I’m pretty sure those of you who have discovered that your child has high-functioning autism went into some kind of state of shock when you found out about the diagnosis. My own mother felt the room spinning when they suggested the possibility of me having high-functioning autism.
But, at the same time, she also experienced a feeling of relief for finally having a diagnosis that explained the foreign behaviors.
It’s okay to feel shocked when the diagnosis comes in. It can be a lot to take in, but I can assure you that there is nothing to worry about. In fact, I’d consider the diagnosis to be a stepping stone towards a journey.
Now, some of you may be worried after getting the diagnosis that your child may not be able to drive, or to find a romantic love interest. Take a look at me; I have Aspergers and I’m driving to and from college every Monday through Thursday with no hitch, and I’ve even had some girlfriends in recent times.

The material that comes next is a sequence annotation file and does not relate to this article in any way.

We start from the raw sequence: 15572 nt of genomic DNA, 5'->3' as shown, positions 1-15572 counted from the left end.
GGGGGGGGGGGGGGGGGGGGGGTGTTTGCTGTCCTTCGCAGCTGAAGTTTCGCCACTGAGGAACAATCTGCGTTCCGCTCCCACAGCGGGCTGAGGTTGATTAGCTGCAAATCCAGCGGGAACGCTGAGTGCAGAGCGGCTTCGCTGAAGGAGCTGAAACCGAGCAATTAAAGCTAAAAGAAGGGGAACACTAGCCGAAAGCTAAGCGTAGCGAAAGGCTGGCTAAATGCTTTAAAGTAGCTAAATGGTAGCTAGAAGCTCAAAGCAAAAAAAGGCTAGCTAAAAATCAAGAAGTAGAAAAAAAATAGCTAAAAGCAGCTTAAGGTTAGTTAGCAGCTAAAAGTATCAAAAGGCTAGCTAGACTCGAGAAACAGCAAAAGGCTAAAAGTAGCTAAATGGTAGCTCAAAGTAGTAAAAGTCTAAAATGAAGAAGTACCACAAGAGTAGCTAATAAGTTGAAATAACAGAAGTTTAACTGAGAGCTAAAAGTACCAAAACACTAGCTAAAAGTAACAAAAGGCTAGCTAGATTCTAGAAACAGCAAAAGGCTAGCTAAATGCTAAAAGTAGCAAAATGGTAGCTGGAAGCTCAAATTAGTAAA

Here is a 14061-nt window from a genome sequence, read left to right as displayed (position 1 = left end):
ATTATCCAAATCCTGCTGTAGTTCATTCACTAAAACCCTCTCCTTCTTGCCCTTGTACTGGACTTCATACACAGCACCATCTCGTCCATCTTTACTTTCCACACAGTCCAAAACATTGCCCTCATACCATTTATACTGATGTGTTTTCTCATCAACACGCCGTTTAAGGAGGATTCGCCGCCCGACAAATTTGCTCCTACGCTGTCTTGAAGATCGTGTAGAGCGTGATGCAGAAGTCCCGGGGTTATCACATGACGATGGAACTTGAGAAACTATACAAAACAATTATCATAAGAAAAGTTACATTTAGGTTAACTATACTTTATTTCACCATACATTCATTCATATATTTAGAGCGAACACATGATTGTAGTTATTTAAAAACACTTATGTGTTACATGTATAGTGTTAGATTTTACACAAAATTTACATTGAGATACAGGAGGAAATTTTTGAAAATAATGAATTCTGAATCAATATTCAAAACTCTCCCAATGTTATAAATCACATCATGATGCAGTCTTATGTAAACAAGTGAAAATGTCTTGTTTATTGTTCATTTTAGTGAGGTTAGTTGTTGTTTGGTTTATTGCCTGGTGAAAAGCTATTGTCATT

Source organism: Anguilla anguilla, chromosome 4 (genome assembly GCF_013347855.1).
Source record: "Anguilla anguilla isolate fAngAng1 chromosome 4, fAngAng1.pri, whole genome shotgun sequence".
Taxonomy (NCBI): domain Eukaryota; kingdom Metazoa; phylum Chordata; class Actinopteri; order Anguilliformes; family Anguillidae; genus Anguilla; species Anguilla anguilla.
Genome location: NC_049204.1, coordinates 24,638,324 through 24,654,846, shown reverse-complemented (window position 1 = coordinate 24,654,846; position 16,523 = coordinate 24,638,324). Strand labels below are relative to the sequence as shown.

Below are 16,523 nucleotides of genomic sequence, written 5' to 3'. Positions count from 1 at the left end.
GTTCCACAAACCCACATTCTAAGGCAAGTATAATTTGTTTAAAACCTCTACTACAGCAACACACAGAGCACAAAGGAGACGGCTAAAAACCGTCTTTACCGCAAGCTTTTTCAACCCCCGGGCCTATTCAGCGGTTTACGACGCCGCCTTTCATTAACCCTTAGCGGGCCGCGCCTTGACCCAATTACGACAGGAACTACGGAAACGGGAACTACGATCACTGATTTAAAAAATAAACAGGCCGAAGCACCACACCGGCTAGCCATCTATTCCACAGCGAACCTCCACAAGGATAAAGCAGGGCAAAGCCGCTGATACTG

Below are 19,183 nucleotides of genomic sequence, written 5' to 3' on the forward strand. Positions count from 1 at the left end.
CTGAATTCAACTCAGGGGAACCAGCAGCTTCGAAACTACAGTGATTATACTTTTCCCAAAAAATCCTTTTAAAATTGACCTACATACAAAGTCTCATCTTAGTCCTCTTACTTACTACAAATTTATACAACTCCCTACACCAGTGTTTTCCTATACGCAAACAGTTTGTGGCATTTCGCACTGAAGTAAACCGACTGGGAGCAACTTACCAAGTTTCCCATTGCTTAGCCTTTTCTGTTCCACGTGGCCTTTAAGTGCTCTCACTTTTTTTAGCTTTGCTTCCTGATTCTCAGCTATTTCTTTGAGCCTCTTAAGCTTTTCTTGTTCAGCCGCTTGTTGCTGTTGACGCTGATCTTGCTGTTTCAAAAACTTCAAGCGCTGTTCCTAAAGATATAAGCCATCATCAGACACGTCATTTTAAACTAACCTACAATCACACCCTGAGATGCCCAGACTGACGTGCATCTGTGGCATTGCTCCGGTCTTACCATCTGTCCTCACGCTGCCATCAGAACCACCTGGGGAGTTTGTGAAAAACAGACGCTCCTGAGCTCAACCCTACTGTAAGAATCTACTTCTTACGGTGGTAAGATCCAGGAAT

Of course, there are going to be rough patches throughout the journey, but that’s what makes the journey all the more interesting. Because, let’s face it, normal is boring.
In conclusion, there’s no need to treat the diagnosis as a lethal disease, and I see no reason for the child not to know about their high-functioning autism. Take the time to explain what it is, and make sure they understand that high-functioning autism is far from anything even close to a disease.
By Samuel Allen
Latest posts by Gabriela Lemos (see all)
- Understanding and Managing Sensory Issues While Driving - August 8, 2018
- Aspergers Drivers Can Use Their Detail-Oriented Thinking for Challenging Situations - March 26, 2018
- Child just Diagnosed with Aspergers? - December 20, 2017
- College with Asperger’s: 7 Benchmarks for Effective Support on Campus - October 24, 2017
- Friendship with Autism and Different Peer Groups - September 19, 2017